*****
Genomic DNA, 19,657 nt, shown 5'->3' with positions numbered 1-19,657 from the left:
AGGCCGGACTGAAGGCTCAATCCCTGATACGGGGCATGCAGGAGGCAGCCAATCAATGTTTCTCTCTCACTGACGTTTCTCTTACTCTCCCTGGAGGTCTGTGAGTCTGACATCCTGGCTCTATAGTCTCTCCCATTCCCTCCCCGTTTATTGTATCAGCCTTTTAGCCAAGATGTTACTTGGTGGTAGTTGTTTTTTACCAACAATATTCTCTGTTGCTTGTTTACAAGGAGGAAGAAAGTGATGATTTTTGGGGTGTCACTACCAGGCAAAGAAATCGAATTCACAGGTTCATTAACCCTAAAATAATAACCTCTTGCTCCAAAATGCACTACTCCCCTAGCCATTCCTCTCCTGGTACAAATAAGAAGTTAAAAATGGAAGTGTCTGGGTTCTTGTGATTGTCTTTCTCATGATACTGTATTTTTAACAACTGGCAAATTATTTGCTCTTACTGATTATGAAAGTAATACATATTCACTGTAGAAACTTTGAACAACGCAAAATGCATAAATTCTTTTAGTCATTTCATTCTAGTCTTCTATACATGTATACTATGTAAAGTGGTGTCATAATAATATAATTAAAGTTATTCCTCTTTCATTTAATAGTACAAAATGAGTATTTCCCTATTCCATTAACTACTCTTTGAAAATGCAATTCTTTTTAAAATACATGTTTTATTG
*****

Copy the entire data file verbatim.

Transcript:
Genomic DNA, 19,657 nt, shown 5'->3' with positions numbered 1-19,657 from the left:
AGGCCGGACTGAAGGCTCAATCCCTGATACGGGGCATGCAGGAGGCAGCCAATCAATGTTTCTCTCTCACTGACGTTTCTCTTACTCTCCCTGGAGGTCTGTGAGTCTGACATCCTGGCTCTATAGTCTCTCCCATTCCCTCCCCGTTTATTGTATCAGCCTTTTAGCCAAGATGTTACTTGGTGGTAGTTGTTTTTTACCAACAATATTCTCTGTTGCTTGTTTACAAGGAGGAAGAAAGTGATGATTTTTGGGGTGTCACTACCAGGCAAAGAAATCGAATTCACAGGTTCATTAACCCTAAAATAATAACCTCTTGCTCCAAAATGCACTACTCCCCTAGCCATTCCTCTCCTGGTACAAATAAGAAGTTAAAAATGGAAGTGTCTGGGTTCTTGTGATTGTCTTTCTCATGATACTGTATTTTTAACAACTGGCAAATTATTTGCTCTTACTGATTATGAAAGTAATACATATTCACTGTAGAAACTTTGAACAACGCAAAATGCATAAATTCTTTTAGTCATTTCATTCTAGTCTTCTATACATGTATACTATGTAAAGTGGTGTCATAATAATATAATTAAAGTTATTCCTCTTTCATTTAATAGTACAAAATGAGTATTTCCCTATTCCATTAACTACTCTTTGAAAATGCAATTCTTTTTAAAATACATGTTTTATTG